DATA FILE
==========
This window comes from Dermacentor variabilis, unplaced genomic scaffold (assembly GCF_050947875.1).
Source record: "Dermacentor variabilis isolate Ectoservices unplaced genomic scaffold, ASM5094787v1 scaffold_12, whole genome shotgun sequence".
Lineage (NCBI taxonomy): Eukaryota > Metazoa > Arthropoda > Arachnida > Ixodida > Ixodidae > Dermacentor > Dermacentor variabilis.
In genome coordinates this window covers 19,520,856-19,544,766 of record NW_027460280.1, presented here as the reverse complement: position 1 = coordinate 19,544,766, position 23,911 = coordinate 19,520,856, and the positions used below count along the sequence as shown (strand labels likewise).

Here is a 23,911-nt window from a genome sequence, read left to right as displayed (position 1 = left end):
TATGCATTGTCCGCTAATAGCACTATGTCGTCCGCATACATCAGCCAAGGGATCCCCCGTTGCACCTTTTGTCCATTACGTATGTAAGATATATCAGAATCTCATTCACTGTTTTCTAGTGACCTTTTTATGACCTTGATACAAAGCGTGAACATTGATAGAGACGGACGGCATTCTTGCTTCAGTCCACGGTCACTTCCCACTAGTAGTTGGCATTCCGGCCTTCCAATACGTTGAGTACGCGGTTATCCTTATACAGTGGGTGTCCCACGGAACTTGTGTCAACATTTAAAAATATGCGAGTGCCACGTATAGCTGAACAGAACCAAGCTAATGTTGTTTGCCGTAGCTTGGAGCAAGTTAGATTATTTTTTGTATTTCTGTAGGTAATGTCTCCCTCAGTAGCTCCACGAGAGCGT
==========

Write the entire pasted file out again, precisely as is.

This window comes from Dermacentor variabilis, unplaced genomic scaffold (assembly GCF_050947875.1).
Source record: "Dermacentor variabilis isolate Ectoservices unplaced genomic scaffold, ASM5094787v1 scaffold_12, whole genome shotgun sequence".
Lineage (NCBI taxonomy): Eukaryota > Metazoa > Arthropoda > Arachnida > Ixodida > Ixodidae > Dermacentor > Dermacentor variabilis.
In genome coordinates this window covers 19,520,856-19,544,766 of record NW_027460280.1, presented here as the reverse complement: position 1 = coordinate 19,544,766, position 23,911 = coordinate 19,520,856, and the positions used below count along the sequence as shown (strand labels likewise).

Here is a 23,911-nt window from a genome sequence, read left to right as displayed (position 1 = left end):
TATGCATTGTCCGCTAATAGCACTATGTCGTCCGCATACATCAGCCAAGGGATCCCCCGTTGCACCTTTTGTCCATTACGTATGTAAGATATATCAGAATCTCATTCACTGTTTTCTAGTGACCTTTTTATGACCTTGATACAAAGCGTGAACATTGATAGAGACGGACGGCATTCTTGCTTCAGTCCACGGTCACTTCCCACTAGTAGTTGGCATTCCGGCCTTCCAATACGTTGAGTACGCGGTTATCCTTATACAGTGGGTGTCCCACGGAACTTGTGTCAACATTTAAAAATATGCGAGTGCCACGTATAGCTGAACAGAACCAAGCTAATGTTGTTTGCCGTAGCTTGGAGCAAGTTAGATTATTTTTTGTATTTCTGTAGGTAATGTCTCCCTCAGTAGCTCCACGAGAGCGT